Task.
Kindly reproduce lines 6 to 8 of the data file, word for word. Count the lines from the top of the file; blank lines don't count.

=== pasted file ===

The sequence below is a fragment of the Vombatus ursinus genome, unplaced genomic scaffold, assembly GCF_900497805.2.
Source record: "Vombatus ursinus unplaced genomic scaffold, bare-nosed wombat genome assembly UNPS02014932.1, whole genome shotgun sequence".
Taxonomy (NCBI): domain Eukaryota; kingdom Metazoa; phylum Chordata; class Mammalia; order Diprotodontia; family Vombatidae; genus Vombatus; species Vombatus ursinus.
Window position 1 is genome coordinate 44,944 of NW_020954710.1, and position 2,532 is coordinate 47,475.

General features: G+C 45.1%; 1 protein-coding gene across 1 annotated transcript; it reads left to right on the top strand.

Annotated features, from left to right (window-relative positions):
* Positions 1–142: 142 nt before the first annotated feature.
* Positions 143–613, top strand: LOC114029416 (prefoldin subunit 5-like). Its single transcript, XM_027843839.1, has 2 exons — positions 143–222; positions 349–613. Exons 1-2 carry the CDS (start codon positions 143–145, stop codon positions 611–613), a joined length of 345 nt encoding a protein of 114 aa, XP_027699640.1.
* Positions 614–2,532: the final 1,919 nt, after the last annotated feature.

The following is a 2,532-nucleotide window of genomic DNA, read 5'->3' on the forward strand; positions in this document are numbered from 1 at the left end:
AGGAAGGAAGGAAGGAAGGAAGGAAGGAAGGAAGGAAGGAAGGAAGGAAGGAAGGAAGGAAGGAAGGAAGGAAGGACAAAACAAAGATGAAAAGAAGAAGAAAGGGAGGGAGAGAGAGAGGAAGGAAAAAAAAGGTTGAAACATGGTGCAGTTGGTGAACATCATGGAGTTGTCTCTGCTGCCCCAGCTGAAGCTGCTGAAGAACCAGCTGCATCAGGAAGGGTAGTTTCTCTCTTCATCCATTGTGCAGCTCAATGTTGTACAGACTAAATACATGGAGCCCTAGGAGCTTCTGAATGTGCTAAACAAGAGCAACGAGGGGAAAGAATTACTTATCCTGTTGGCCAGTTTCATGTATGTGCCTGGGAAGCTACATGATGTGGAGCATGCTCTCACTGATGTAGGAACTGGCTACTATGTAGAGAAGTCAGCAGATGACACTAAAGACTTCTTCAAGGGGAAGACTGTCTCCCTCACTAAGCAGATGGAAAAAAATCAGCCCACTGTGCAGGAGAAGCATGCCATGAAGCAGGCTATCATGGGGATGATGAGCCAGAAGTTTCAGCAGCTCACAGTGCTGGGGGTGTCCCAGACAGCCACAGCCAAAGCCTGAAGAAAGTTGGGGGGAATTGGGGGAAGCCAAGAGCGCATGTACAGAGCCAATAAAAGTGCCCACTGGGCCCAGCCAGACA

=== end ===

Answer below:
Annotated features, from left to right (window-relative positions):
* Positions 1–142: 142 nt before the first annotated feature.
* Positions 143–613, top strand: LOC114029416 (prefoldin subunit 5-like). Its single transcript, XM_027843839.1, has 2 exons — positions 143–222; positions 349–613. Exons 1-2 carry the CDS (start codon positions 143–145, stop codon positions 611–613), a joined length of 345 nt encoding a protein of 114 aa, XP_027699640.1.